That grand biblical story is encapsulated in another, more poetic way, in our other Scripture today, John Chapter 1. So let’s zoom back in now, but not to Jeremiah; rather, let’s zoom all the way back in to the Gospel of John in the New Testament. In Chapter 1 we read that in the beginning was the Word, and the Word was with God, and the Word was God. We read that in him was life, and that life was the light of men, and that the light shines in the darkness, but the darkness has not overcome it. In the world, but the world did not recognize him. His own did not receive him, but to those who did, he gave the right to become children of God. From the fullness of his grace we have all received one blessing after another, for the law was given through Moses, but grace and truth came through Jesus Christ. The metaphors may be different, but I suggest the theme here, the story, is the same story of restoration promised in Jeremiah. In John, the light transforms the darkness, and life is restored. The birth of Jesus, the Word made flesh, transforms the law, and grace and truth are restored. In Jeremiah, mourning is transformed into joy. The exiles are welcomed home. We – all of us, each of us – are called out of the wilderness, beckoned to enter the promised land. Our Creator is the great Transformer.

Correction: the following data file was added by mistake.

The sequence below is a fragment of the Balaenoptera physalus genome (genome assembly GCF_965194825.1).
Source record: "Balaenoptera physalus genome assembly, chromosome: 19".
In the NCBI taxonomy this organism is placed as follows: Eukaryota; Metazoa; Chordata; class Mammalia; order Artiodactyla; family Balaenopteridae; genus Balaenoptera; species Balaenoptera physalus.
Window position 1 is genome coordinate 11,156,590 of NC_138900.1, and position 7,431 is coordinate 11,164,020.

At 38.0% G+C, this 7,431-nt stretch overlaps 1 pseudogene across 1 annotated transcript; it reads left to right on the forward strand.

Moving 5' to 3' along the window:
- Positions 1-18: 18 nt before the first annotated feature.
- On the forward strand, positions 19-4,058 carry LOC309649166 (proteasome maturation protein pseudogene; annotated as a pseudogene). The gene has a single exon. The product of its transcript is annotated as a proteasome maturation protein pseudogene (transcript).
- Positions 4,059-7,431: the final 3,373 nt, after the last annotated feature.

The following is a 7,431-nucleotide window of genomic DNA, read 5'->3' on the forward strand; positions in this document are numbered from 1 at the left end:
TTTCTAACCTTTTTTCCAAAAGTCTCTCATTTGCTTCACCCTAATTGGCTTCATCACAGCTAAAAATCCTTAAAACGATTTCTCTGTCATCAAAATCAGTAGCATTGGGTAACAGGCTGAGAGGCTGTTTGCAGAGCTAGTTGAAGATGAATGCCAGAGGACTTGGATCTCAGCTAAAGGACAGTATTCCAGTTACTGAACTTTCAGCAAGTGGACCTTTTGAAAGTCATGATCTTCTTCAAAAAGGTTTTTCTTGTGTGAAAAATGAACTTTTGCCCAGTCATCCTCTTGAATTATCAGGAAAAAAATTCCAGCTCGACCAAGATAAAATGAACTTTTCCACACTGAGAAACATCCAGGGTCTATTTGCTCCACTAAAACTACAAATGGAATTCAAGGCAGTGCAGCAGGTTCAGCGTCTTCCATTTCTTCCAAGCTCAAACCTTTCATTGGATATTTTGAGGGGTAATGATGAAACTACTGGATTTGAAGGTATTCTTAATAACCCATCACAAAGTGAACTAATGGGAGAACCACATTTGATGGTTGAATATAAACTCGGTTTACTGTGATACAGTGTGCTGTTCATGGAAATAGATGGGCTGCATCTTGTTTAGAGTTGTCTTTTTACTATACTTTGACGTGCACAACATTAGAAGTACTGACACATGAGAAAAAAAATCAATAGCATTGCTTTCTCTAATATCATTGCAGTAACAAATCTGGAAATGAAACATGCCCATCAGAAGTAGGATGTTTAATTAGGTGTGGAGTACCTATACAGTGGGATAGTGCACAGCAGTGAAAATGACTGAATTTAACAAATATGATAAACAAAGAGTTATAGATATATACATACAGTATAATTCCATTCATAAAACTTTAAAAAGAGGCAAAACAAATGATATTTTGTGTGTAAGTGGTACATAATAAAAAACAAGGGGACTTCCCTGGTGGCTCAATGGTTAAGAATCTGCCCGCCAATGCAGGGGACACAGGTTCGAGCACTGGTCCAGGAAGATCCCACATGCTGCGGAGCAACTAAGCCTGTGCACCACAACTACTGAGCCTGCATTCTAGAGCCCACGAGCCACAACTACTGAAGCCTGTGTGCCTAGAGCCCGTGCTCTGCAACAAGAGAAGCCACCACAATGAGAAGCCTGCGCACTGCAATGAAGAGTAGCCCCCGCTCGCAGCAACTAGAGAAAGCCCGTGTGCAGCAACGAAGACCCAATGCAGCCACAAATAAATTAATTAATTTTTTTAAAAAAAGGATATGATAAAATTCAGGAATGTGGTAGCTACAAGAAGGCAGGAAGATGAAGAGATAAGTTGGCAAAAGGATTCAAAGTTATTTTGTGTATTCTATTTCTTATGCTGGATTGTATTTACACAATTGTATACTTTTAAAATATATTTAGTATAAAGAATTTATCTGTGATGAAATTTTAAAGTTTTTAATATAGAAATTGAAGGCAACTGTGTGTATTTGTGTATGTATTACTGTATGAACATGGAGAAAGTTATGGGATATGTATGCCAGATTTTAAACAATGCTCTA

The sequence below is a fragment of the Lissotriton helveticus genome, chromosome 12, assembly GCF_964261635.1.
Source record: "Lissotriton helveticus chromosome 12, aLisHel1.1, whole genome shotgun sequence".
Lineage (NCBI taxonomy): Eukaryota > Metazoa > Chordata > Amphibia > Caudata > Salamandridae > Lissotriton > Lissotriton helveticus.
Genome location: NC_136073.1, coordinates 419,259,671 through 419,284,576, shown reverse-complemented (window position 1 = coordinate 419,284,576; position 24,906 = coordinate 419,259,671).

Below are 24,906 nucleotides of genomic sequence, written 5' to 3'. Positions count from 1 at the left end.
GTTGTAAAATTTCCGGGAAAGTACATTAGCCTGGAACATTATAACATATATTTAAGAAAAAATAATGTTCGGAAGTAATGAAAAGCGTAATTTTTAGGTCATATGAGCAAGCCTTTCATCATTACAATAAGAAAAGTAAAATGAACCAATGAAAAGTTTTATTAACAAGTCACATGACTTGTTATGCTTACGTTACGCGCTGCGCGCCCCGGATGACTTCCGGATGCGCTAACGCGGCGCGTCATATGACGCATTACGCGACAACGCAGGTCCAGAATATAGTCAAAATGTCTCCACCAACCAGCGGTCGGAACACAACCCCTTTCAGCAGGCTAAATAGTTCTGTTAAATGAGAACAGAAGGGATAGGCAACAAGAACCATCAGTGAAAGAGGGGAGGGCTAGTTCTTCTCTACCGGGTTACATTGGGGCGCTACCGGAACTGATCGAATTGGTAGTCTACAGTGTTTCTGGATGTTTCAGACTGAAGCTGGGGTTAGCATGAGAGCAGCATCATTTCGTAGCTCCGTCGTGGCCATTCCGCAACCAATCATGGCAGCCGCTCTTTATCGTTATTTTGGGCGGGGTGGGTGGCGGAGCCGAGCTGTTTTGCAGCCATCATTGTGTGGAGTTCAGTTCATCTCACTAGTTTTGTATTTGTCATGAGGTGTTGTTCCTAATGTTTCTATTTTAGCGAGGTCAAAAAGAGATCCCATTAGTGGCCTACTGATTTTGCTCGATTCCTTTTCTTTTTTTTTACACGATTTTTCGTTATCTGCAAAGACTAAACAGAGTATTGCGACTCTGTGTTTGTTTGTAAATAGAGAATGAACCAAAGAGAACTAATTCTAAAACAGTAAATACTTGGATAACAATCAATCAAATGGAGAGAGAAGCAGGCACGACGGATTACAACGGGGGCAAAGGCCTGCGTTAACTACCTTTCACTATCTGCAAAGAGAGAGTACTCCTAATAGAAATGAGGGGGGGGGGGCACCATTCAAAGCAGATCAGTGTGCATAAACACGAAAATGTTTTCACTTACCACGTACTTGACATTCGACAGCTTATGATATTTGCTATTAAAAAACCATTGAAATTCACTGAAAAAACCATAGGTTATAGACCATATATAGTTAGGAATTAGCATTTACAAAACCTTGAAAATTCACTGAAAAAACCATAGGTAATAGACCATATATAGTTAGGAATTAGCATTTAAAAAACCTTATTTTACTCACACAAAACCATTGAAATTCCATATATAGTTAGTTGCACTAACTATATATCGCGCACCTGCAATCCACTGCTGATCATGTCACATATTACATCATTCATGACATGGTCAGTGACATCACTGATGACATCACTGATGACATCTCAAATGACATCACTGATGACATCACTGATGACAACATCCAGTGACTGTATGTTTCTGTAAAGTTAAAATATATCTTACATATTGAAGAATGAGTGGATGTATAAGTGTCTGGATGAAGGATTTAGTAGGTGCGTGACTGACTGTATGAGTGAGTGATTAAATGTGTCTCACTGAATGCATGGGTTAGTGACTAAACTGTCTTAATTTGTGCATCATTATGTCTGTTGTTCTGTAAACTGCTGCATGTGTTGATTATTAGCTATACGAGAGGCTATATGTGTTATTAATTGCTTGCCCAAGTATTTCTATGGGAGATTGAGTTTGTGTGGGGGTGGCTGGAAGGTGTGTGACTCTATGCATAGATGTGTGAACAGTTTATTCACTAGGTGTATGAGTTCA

It’s important to remember that this great story of restoration continues, even today, to play out on many different levels – from the individual to the congregational to the societal to the global to the cosmic. The Bible clearly depicts God reconciling ALL things, all of creation, to himself. God wants to restore EACH of us – me and you as individuals – to wholeness, and God also wants to restore ALL of us, collectively, to shalom, the state of corporate wholeness. We 21st-century American Christians are generally more tuned in to the concept of individual wholeness, since the individual is the center of our cultural paradigm. But it would serve God well for us to become more attuned to the restorative work God wants to do at the corporate level also. Institutions, communities, and nations need restoration and redemption, too. The biblical story is as much about the Lord calling groups of people back into relationship as it is about God calling individual persons.